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Clean, dry and repaint -- that's all it takes to restore your cast stone address plaque.
It's easy to refresh your home's cast stone address plaque. This simple DIY project requires some spray cleaner, a bit of black paint and a couple of artist's brushes to get your home's engraved stone address marker looking fresh and new again.
Cast stone address blocks may last forever -- but the black letters and numbers fade over time.
During the 15 years we've lived in our home so far, we have spent a considerable amount of time improving the property to our liking and to meet our personal needs, of course with an eye toward curb appeal and resale value. So it was a bit of a surprise to get a letter from our home owners' association notifying us of a violation. Although we had invested lots if time and money in designing and planting the landscaping and cultivating a (mostly) weed-free lawn, we had not noticed that over the years, the cast stone address plaque set into our brick mailbox had become faded, dirty and moldy.
The HOA compliance committee noticed, however, and notified us that we must take steps to clean it up and fix the sun-faded numbers. Sure enough, upon inspection, I saw that over time, not only had the plaque's address numbers faded from black to a very light gray, but also the "white" portion of the cast stone block was dirty and even moldy in places. Because the plaque faces east, it only gets morning sun; therefore in rainy weather it tends to stay wet for hours as it does not receive direct afternoon sun to fully "bake" out any moisture. As a result, mold had grown in one especially shady corner of the plaque, and had even grown a bit into the brick mailbox's mortar joints.
Although the HOA letter specifically instructed us to power-wash the mailbox, I was hesitant. While I wouldn't classify cast stone as fragile or delicate, it is not exactly diamond-hard, either. In fact, although it is technically stone, it is somewhat soft and could even be considered a bit crumbly. Power-washing seemed much too harsh and abrasive. I worried a pressurized stream of water from a power washer would blast away the plaque's smooth texture, or possibly even ruin the shape of the engraved numbers.
I took a softer approach to cleaning the plaque, and repainted the numbers myself. The project wasn't complicated at all and left me with a satisfied feeling: not only is the HOA compliance committee off our backs, but also the mailbox looks great and certainly increases the curb appeal of our home.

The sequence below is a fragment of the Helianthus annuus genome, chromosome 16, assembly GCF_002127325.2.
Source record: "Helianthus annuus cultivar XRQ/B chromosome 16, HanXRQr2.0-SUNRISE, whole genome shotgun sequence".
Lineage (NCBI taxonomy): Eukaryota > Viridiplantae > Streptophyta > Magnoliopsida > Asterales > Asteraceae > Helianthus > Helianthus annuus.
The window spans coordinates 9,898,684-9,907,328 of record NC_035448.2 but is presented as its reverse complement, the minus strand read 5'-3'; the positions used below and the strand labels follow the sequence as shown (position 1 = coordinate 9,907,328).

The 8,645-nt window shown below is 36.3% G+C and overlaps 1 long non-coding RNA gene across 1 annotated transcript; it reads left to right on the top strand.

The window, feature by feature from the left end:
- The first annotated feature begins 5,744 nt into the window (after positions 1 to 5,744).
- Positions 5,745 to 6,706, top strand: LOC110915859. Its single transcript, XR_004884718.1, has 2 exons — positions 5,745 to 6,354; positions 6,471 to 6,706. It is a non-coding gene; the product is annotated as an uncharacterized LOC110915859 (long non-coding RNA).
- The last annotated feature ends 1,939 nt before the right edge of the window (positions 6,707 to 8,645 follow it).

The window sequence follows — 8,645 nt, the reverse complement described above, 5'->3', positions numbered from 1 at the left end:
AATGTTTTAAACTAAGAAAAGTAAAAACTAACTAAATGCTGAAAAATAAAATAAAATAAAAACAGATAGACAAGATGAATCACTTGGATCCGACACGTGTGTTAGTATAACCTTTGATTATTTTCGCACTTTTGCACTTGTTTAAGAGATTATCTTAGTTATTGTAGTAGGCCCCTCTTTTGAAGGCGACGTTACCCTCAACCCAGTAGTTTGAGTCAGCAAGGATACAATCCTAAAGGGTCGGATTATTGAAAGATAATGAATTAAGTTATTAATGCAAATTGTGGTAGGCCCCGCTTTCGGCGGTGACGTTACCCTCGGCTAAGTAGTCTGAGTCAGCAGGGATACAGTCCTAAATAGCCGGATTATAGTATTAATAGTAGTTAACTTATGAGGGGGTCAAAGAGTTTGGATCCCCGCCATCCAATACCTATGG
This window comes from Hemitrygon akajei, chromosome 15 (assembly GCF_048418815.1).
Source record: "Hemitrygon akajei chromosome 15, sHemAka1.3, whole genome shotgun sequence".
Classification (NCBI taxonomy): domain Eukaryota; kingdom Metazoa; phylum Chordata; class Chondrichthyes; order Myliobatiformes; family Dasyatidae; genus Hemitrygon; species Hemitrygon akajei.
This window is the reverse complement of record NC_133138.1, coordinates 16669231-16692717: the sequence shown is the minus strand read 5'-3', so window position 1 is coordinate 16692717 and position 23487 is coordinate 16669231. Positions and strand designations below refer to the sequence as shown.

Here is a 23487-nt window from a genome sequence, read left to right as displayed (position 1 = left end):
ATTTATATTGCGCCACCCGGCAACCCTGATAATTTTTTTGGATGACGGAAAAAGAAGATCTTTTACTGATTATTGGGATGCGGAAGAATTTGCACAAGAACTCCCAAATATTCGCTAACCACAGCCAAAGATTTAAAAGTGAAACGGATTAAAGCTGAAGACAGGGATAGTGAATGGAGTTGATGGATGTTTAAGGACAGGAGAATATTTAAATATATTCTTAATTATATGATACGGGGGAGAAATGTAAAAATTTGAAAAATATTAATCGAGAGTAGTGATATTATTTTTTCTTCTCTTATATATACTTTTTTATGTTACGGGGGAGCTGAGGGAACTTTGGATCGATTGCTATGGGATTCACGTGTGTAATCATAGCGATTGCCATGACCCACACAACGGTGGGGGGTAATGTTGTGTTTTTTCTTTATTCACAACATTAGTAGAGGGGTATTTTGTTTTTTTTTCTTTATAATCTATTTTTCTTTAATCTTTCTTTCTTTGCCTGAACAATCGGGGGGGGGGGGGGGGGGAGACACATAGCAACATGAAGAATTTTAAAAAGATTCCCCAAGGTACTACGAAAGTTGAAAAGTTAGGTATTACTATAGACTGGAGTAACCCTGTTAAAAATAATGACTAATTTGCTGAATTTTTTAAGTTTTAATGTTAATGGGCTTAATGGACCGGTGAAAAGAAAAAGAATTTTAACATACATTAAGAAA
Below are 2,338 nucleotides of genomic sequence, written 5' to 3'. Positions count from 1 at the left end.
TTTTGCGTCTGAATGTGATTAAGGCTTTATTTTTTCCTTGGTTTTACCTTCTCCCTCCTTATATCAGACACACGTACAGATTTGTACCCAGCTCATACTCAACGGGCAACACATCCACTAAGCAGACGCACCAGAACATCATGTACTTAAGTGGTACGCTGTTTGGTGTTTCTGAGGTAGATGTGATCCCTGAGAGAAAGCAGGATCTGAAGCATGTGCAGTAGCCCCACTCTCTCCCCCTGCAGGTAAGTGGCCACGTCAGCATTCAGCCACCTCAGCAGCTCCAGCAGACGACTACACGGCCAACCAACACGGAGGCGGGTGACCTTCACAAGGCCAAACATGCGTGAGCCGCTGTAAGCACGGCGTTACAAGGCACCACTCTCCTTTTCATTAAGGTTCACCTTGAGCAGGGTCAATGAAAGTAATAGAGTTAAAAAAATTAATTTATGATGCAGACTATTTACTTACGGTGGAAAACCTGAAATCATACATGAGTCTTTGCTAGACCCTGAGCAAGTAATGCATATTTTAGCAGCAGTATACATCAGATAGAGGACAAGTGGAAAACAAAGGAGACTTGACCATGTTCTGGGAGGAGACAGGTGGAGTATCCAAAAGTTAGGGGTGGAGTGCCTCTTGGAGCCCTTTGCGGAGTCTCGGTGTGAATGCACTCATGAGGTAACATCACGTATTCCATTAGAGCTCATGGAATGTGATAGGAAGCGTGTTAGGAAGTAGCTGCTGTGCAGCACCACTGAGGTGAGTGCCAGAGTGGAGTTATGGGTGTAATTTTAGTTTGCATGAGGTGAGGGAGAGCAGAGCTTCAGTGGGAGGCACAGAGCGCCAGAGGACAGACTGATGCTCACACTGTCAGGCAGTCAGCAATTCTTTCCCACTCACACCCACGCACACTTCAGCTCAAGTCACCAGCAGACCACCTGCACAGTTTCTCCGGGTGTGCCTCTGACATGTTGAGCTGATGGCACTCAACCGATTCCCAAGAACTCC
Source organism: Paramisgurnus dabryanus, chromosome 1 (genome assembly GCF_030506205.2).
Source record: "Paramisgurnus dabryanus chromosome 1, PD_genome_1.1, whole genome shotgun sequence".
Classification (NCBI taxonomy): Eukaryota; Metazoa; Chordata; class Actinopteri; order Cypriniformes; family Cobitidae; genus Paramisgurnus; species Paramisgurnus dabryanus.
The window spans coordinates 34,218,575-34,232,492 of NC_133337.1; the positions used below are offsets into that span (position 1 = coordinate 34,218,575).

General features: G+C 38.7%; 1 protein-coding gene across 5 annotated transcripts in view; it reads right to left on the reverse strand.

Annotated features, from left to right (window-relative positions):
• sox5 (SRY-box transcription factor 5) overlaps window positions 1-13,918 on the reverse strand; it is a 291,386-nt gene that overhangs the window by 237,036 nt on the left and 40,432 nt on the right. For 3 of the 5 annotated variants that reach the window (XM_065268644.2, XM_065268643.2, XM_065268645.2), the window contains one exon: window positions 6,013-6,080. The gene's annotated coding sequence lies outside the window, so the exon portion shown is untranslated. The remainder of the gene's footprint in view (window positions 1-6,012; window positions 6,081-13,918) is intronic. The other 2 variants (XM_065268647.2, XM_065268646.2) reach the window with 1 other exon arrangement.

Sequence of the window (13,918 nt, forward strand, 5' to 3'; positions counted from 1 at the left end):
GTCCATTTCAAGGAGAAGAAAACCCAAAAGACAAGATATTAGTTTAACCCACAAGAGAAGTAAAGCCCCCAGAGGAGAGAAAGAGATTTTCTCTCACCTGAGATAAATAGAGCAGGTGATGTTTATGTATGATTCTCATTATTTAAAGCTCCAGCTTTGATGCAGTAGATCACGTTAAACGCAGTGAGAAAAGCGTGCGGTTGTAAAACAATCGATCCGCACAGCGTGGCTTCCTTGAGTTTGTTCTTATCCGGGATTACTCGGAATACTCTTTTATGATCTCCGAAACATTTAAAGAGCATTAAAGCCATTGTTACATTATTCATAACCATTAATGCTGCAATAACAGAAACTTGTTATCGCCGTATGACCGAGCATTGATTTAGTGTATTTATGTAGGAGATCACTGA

1. Spray cleaner. I used a store-brand version of Clorox Cleanup, which is an all-purpose spray cleaner with a bit of bleach added. The bleach helped lighten and kill the mold growing on my address plaque. If your plaque isn't moldy, any spray cleaner, such as Formula 409, is fine.
2. A soft cloth for wiping and drying. A cotton rag or an old cotton washcloth are perfect.
3. A soft cleaning brush. This is needed only if the spray cleaner and cloth don't do the trick on their own. An old toothbrush works well.
4. Water from your hose, or even just a large glass or two of water from your kitchen sink to rinse the plaque after washing it.
5. Flat black paint. I used interior paint as it was what I had on hand, but exterior paint is probably preferable if you have it. I don't recommend craft paint -- although it would do in a pinch, acrylic craft paint will not withstand the elements as well as latex paint. A very small amount is all you'll need. In my case, I only needed to paint four numbers; this required only a bit of paint -- probably a couple of tablespoons is all I used. If you must also fill in your street name or other details, you'll require a bit more, but still won't need much at all.
6. A small, square "flat" square artist's brush (approximately 1/4 inch wide) with either a straight or angled edge, and a small pointed artist's brush. Brushes with more stiff or rigid bristles allow you more control and so are preferred over more floppy bristles, which make precise painting more difficult. Note in the photo there is a small paintbrush with orange bristles; it is about 1/4-inch wide. It is the one I used as opposed to the wider, white one, which is about 1/2-inch wide. The half-inch brush was just too large to paint with precision.